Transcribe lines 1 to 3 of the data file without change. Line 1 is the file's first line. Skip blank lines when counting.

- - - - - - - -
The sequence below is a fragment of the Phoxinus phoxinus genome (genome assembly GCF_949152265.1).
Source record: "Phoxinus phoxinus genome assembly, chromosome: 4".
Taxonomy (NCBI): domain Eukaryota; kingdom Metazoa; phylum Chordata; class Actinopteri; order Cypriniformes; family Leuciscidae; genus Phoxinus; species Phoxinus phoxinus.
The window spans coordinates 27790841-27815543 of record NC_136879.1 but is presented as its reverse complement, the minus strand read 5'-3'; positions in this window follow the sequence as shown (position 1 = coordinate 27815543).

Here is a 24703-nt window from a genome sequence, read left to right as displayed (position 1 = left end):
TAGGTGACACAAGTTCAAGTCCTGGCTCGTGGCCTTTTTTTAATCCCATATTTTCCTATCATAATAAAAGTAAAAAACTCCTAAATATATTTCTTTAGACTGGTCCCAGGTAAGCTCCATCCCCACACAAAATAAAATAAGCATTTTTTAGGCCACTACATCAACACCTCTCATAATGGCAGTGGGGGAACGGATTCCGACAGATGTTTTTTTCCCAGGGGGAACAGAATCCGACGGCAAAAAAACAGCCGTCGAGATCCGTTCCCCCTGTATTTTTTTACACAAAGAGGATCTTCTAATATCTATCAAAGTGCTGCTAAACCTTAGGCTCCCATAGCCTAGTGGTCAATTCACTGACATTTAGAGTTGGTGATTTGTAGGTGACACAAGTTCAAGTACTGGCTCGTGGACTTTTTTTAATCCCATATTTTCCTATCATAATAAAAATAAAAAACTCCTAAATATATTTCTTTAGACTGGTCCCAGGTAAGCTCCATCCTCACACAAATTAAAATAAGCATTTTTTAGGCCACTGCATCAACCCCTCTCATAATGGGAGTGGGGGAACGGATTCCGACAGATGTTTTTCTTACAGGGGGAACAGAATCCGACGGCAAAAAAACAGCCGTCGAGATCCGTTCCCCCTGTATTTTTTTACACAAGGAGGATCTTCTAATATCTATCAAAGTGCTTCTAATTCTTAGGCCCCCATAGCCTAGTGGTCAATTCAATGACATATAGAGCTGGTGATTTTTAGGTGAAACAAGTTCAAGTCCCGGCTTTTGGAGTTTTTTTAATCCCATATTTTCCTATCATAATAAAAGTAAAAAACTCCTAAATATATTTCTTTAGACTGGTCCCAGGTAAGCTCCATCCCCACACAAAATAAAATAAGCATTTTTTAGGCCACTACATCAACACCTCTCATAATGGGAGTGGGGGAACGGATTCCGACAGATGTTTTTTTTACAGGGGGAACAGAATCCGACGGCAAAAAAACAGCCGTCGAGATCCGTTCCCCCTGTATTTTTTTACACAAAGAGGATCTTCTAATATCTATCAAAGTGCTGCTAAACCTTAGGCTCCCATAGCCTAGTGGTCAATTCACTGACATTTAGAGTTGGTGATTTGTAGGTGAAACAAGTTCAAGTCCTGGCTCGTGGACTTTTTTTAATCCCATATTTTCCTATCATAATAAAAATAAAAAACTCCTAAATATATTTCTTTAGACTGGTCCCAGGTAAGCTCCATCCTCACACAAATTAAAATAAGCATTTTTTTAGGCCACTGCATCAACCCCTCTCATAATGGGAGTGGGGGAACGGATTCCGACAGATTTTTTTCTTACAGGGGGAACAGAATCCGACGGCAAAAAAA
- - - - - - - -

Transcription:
The sequence below is a fragment of the Phoxinus phoxinus genome (genome assembly GCF_949152265.1).
Source record: "Phoxinus phoxinus genome assembly, chromosome: 4".
Taxonomy (NCBI): domain Eukaryota; kingdom Metazoa; phylum Chordata; class Actinopteri; order Cypriniformes; family Leuciscidae; genus Phoxinus; species Phoxinus phoxinus.